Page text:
Though there’s no crystal ball that can predict the future of fashion—especially in 2020—U.S. retailers can look to other countries for guidance on navigating an inevitable surge of Covid-19.
With various degrees of quarantine now in effect across Europe, ranging from a month-long lockdown in the U.K. to non-essential businesses in shuttered in France until at least Dec. 1, retail market intelligence platform Edited expanded upon its initial report published in October highlighting the way retailers prepared for another round of stalled business.
Though store shutdowns deliver a particularly stinging blow to business right before the holiday season, retailers have the advantage of understanding what type of fashion quarantine consumers tend to purchase. And Australia, which recently emerged from its second lockdown, may serve as something of a blueprint for retail during a second wave.
Just prior to the second shutdowns, fashion retail was as close to business as normal as it could be during a pandemic. Consumer spending “normalized for the most part,” Edited reported, and denim along with trendy bodysuits and cold-weather accessories such as vests and hats, have globally delivered the most sell-outs over the past week.
A shift to comfort is looming, however.
Unsurprisingly, Edited reported that during Australia’s second lockdown, work-appropriate fashion like blouses and button-down shirts took a backseat to items like T-shirts, sweaters, sweatshirts and cardigans, which made up a more significant proportion of retailers’ assortments compared to last year. Shorts were the bestselling bottom style, despite the winter season in Australia. Likewise, sandals such as easy slides and utility-inspired hiking sandals trended.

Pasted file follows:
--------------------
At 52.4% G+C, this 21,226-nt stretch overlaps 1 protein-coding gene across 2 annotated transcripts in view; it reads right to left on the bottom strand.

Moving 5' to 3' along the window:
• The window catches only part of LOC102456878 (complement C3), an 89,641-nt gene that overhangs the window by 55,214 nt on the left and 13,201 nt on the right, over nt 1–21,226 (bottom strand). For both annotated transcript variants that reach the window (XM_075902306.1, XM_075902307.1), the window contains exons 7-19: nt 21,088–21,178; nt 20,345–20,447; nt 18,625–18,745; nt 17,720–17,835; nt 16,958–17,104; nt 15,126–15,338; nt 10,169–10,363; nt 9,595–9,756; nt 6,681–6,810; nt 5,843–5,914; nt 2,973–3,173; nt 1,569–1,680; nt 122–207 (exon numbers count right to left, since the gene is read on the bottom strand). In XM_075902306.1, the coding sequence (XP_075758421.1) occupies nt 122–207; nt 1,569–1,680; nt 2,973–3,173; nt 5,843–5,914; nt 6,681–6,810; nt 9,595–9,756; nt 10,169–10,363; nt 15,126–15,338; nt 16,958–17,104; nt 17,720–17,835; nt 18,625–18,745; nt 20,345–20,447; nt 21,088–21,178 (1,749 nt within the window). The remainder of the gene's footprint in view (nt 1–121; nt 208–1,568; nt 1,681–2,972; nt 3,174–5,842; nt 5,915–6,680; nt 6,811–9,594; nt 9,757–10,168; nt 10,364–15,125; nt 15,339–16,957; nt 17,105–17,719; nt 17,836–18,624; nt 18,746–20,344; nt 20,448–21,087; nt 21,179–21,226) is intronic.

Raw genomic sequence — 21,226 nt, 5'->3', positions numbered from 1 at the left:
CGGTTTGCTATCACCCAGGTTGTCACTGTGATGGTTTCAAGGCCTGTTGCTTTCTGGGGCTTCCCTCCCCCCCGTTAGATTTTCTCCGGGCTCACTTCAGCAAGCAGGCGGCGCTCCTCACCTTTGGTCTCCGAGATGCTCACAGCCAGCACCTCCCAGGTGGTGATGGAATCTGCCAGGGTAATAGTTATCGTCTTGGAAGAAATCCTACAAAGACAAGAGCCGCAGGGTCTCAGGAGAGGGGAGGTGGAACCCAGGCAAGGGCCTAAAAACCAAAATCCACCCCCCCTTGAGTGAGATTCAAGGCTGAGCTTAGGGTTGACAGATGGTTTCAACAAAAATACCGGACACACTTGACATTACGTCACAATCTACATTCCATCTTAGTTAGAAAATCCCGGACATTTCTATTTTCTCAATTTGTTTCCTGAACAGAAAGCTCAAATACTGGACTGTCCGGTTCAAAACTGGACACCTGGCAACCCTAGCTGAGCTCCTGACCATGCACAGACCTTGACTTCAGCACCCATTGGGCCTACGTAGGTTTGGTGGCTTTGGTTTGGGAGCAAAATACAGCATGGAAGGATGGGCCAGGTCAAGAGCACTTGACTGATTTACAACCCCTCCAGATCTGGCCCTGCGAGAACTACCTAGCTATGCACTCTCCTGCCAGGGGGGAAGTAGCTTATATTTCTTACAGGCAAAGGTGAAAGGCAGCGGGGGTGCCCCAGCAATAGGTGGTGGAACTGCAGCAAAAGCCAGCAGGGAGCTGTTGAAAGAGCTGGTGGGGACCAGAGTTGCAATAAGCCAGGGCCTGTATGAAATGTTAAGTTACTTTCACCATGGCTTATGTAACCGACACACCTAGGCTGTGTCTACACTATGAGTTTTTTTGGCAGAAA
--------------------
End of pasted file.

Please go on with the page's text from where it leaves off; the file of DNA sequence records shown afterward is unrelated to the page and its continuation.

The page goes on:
Retailers for the most part are prepared for this second comfort rush. Activewear and loungewear tops like hoodies and tanks remain top sellers in the U.S., while T-shirts continue to “prove their prowess with interest in basics at an all-time high,” Edited reported. Retailers in the U.K. and France, meanwhile, are favoring elevated loungewear items like sweaters and cardigans.
And despite the global demand for comfort dressing, data shows that jeans made up a greater percentage of the sell-out assortment year-over-year across all markets except the U.S., where Edited stated that denim’s growth was “still outstripped by sweatpants.”
Beyond apparel, face masks are bound to see an uptick, too. Edited stated that sales are already starting to spike again ahead of a second outbreak and as regions such as the U.K. introduce new penalties to people who fail to cover up their noses and mouths.